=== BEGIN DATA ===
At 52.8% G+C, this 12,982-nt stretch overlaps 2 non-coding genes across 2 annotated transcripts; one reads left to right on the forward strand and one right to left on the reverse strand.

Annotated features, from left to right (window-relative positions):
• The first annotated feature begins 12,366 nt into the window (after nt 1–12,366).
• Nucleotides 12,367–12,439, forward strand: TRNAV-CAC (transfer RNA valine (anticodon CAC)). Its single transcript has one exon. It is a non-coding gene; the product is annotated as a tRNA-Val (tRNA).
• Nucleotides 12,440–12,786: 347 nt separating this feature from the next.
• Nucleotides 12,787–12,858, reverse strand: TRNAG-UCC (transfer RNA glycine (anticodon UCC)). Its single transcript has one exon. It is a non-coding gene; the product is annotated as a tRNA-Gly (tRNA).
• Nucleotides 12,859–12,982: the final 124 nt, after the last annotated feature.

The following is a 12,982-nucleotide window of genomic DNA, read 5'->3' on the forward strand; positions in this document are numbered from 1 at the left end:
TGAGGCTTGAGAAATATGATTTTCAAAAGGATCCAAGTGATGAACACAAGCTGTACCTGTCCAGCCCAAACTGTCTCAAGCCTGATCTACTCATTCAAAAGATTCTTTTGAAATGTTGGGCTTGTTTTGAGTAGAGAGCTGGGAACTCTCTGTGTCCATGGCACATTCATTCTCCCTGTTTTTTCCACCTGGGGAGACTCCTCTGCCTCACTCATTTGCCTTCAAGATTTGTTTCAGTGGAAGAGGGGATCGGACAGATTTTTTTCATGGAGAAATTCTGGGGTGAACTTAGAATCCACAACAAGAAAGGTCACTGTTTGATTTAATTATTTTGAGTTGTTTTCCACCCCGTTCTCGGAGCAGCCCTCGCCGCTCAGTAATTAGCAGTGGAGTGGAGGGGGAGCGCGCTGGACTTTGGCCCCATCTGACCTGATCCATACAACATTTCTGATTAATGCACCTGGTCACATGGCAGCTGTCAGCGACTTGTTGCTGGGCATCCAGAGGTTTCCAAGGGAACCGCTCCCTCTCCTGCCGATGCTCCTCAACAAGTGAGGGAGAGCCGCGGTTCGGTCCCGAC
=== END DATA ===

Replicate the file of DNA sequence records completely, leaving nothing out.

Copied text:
At 52.8% G+C, this 12,982-nt stretch overlaps 2 non-coding genes across 2 annotated transcripts; one reads left to right on the forward strand and one right to left on the reverse strand.

Annotated features, from left to right (window-relative positions):
• The first annotated feature begins 12,366 nt into the window (after nt 1–12,366).
• Nucleotides 12,367–12,439, forward strand: TRNAV-CAC (transfer RNA valine (anticodon CAC)). Its single transcript has one exon. It is a non-coding gene; the product is annotated as a tRNA-Val (tRNA).
• Nucleotides 12,440–12,786: 347 nt separating this feature from the next.
• Nucleotides 12,787–12,858, reverse strand: TRNAG-UCC (transfer RNA glycine (anticodon UCC)). Its single transcript has one exon. It is a non-coding gene; the product is annotated as a tRNA-Gly (tRNA).
• Nucleotides 12,859–12,982: the final 124 nt, after the last annotated feature.

The following is a 12,982-nucleotide window of genomic DNA, read 5'->3' on the forward strand; positions in this document are numbered from 1 at the left end:
TGAGGCTTGAGAAATATGATTTTCAAAAGGATCCAAGTGATGAACACAAGCTGTACCTGTCCAGCCCAAACTGTCTCAAGCCTGATCTACTCATTCAAAAGATTCTTTTGAAATGTTGGGCTTGTTTTGAGTAGAGAGCTGGGAACTCTCTGTGTCCATGGCACATTCATTCTCCCTGTTTTTTCCACCTGGGGAGACTCCTCTGCCTCACTCATTTGCCTTCAAGATTTGTTTCAGTGGAAGAGGGGATCGGACAGATTTTTTTCATGGAGAAATTCTGGGGTGAACTTAGAATCCACAACAAGAAAGGTCACTGTTTGATTTAATTATTTTGAGTTGTTTTCCACCCCGTTCTCGGAGCAGCCCTCGCCGCTCAGTAATTAGCAGTGGAGTGGAGGGGGAGCGCGCTGGACTTTGGCCCCATCTGACCTGATCCATACAACATTTCTGATTAATGCACCTGGTCACATGGCAGCTGTCAGCGACTTGTTGCTGGGCATCCAGAGGTTTCCAAGGGAACCGCTCCCTCTCCTGCCGATGCTCCTCAACAAGTGAGGGAGAGCCGCGGTTCGGTCCCGAC